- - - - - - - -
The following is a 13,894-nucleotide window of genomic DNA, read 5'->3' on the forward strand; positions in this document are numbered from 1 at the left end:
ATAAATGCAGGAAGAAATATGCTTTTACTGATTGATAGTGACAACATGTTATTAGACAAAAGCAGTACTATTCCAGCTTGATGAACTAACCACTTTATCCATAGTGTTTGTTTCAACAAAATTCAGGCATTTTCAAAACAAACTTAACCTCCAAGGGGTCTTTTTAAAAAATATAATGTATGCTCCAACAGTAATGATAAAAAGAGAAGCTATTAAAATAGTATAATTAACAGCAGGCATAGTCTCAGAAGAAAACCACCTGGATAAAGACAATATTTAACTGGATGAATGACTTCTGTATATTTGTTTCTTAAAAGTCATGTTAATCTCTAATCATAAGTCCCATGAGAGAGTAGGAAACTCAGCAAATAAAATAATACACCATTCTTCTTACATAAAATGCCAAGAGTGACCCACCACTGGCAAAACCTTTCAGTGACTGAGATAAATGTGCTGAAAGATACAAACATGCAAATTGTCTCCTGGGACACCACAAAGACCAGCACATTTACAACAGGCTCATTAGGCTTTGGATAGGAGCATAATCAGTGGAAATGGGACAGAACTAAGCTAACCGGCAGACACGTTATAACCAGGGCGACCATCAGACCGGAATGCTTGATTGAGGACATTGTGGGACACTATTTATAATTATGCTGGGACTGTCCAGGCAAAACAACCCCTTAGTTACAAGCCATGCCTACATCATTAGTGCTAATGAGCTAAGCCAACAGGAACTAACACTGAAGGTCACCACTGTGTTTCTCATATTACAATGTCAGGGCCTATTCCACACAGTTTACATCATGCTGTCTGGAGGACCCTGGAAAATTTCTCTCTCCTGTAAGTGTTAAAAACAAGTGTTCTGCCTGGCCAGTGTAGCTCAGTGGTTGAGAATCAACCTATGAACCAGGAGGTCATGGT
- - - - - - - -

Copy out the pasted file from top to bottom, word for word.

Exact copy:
The following is a 13,894-nucleotide window of genomic DNA, read 5'->3' on the forward strand; positions in this document are numbered from 1 at the left end:
ATAAATGCAGGAAGAAATATGCTTTTACTGATTGATAGTGACAACATGTTATTAGACAAAAGCAGTACTATTCCAGCTTGATGAACTAACCACTTTATCCATAGTGTTTGTTTCAACAAAATTCAGGCATTTTCAAAACAAACTTAACCTCCAAGGGGTCTTTTTAAAAAATATAATGTATGCTCCAACAGTAATGATAAAAAGAGAAGCTATTAAAATAGTATAATTAACAGCAGGCATAGTCTCAGAAGAAAACCACCTGGATAAAGACAATATTTAACTGGATGAATGACTTCTGTATATTTGTTTCTTAAAAGTCATGTTAATCTCTAATCATAAGTCCCATGAGAGAGTAGGAAACTCAGCAAATAAAATAATACACCATTCTTCTTACATAAAATGCCAAGAGTGACCCACCACTGGCAAAACCTTTCAGTGACTGAGATAAATGTGCTGAAAGATACAAACATGCAAATTGTCTCCTGGGACACCACAAAGACCAGCACATTTACAACAGGCTCATTAGGCTTTGGATAGGAGCATAATCAGTGGAAATGGGACAGAACTAAGCTAACCGGCAGACACGTTATAACCAGGGCGACCATCAGACCGGAATGCTTGATTGAGGACATTGTGGGACACTATTTATAATTATGCTGGGACTGTCCAGGCAAAACAACCCCTTAGTTACAAGCCATGCCTACATCATTAGTGCTAATGAGCTAAGCCAACAGGAACTAACACTGAAGGTCACCACTGTGTTTCTCATATTACAATGTCAGGGCCTATTCCACACAGTTTACATCATGCTGTCTGGAGGACCCTGGAAAATTTCTCTCTCCTGTAAGTGTTAAAAACAAGTGTTCTGCCTGGCCAGTGTAGCTCAGTGGTTGAGAATCAACCTATGAACCAGGAGGTCATGGT